Government regulators across the globe have been railing against Airbnb since 2010.
The latest, and what Gallagher refers to as the most heated legal battle, has been in New York. In late 2016, Governor Andrew Cuomo signed a bill that would make it illegal for individuals to advertise their apartments as available for rent for less than thirty days, if the individual wasn’t present.
Airbnb has been challenged on a number of fronts, including the hotel industry, which has lobbied against the company. Lobbying groups for the industry have accused Airbnb of operating illegally.
Still, the company forges ahead. In 2016, they introduced trips and experiences, which was launched alongside an Airbnb application that connects the home renting side of the business, with suggestions for places to visit or see while users are staying in the home and gives users the option of buying different experiences. These experiences range from water skiing to learning how to make a great drink.
The company is also working to build a flight booking tool, according to Fortune.
The product that we know today to be Airbnb will probably be a small part of their revenue in the coming years, Chesky told Gallagher in an interview.
According to Gallagher, Airbnb’s 10-year goal is to be the first online travel company valued over $100 billion.
There have been rumblings that the company will eventually go public and if that should happen, it would be one of the largest initial public offerings of a start up company ever, according to Gallagher.
However, Chesky has not made any promises on when exactly the company would go public.
Within five years, Chesky said he hopes that Airbnb will be able to provide 100,000 people with housing during urgent times. The company has pledged to donate 4 million over the next four years to the International Refugee Fund.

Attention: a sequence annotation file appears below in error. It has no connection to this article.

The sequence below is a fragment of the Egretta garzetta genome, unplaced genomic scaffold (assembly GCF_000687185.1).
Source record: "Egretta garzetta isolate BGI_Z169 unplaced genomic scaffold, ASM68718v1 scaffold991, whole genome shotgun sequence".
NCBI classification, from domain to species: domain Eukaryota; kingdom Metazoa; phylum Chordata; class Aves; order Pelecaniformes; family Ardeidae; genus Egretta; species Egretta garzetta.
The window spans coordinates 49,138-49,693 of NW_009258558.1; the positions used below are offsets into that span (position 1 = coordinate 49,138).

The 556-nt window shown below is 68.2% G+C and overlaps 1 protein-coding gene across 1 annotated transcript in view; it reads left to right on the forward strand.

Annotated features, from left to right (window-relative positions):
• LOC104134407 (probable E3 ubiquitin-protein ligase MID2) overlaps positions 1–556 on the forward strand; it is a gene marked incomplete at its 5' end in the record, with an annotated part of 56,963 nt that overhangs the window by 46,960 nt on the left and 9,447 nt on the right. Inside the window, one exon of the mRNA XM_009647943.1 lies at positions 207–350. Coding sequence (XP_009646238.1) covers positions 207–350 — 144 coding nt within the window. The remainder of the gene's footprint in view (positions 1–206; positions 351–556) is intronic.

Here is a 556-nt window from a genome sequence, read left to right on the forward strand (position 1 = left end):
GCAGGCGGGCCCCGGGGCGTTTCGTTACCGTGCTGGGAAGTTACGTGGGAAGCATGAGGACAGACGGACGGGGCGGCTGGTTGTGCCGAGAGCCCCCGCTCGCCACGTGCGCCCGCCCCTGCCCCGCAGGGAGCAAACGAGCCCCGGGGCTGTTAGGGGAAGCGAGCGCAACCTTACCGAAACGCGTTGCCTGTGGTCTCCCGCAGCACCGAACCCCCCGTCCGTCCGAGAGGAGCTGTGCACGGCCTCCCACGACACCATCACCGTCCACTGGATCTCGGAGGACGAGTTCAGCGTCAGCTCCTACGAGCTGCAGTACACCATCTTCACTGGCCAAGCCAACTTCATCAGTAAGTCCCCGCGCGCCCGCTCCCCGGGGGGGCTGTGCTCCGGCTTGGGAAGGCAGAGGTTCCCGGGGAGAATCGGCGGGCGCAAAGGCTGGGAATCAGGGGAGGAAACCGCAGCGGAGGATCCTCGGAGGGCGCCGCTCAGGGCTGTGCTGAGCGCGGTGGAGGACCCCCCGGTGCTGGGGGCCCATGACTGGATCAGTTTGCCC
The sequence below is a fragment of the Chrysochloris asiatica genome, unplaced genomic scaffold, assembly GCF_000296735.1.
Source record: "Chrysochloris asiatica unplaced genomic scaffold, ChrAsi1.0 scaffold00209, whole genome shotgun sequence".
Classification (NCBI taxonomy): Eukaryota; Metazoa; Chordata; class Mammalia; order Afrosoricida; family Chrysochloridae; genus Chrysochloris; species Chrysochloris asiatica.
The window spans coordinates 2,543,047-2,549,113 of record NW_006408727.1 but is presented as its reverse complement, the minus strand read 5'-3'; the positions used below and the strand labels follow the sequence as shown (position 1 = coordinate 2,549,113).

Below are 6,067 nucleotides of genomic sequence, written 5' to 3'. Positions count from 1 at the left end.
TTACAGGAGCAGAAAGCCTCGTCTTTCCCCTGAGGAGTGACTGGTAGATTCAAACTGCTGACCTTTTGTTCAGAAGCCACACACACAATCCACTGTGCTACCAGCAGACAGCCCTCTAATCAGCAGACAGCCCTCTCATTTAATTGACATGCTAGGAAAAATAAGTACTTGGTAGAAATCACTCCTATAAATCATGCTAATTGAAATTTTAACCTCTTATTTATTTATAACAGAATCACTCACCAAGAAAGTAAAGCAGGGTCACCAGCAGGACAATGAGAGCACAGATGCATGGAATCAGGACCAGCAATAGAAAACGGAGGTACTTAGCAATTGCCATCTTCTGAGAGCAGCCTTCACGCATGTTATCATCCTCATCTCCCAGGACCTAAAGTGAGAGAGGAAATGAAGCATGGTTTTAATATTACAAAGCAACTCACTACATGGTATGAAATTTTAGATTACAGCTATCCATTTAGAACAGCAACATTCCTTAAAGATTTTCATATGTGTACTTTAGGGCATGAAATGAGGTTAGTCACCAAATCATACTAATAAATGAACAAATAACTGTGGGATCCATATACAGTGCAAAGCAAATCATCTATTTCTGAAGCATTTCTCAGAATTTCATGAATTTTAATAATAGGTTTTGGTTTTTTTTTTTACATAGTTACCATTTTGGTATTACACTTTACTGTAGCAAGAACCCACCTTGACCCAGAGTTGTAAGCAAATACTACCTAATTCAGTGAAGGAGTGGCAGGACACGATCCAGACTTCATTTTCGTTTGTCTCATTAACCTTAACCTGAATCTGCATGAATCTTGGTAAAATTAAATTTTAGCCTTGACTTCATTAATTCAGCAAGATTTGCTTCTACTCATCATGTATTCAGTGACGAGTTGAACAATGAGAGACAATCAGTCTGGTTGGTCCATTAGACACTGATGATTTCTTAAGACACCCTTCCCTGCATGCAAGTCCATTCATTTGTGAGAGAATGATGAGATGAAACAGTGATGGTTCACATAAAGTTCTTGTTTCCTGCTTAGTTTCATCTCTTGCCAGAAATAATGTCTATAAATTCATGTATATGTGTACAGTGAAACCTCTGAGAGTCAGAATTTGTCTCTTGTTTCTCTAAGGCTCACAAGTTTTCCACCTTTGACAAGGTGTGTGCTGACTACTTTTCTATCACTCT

‘With integrity and care’
Deborah, in emailed responses to The Daily Gazette, said her hopes for his future are that he will stay the course and “that he will continue to run a successful company with integrity and care and concern for others. Doing good things in the world and helping out others less fortunate.”
“That speaks a lot to his childhood. . . He wasn’t someone who had connections . . . he was a regular kid,” Gallagher said.
While Chesky may have had an ordinary childhood, Rickert said that his success with Airbnb isn’t all that surprising.
“He did have a quiet confidence . . . it came through mostly in his art. It [Chesky’s success] doesn’t entirely surprise me though,” Rickert said.
The two keep in touch and Chesky has tried to come home to tour the high school a few times, but Airbnb keeps him busy.
“It’s . . . neat, keeping in touch with him. It tells me that he still hasn’t forgotten his roots,” Rickert said.
1999 graduate of Niskayuna High School
2004 graduate of Rhode Island School of Design
Parents: Deborah and Robert
Sister: Allison Chesky
Girlfriend: Elissa Patel
According to “The Airbnb Story,” Chesky is known to quote George Bernard Shaw: “The reasonable man adapts himself to the environment. The unreasonable man adapts the environment to him. Therefore, all progress depends on the unreasonable man.”
Another Chesky favorite: “You cannot kill an idea whose time has come.” (Victor Hugo)
What’s in a name?
The company name came about when Brian Chesky and Joe Gebbia desperately needed rent money and decided to rent out some air mattresses they had and “host” visitors who were going to a nearby conference. They served their guests breakfasts of poptarts and whatever else they could find.
Hence the name Airbnb.
Plans for the future of Airbnb go well beyond renting out spare air mattresses.
Here are some ideas the company is discussing, as Leigh Gallagher discusses in “The Airbnb Story”:
- Working with real estate companies and home builders to develop and design apartment complexes that are perfect for apartment sharing.
- Delving into flight services
- Car rental services
- Partnership with Make-A-Wish to sponsor “Wish Trips”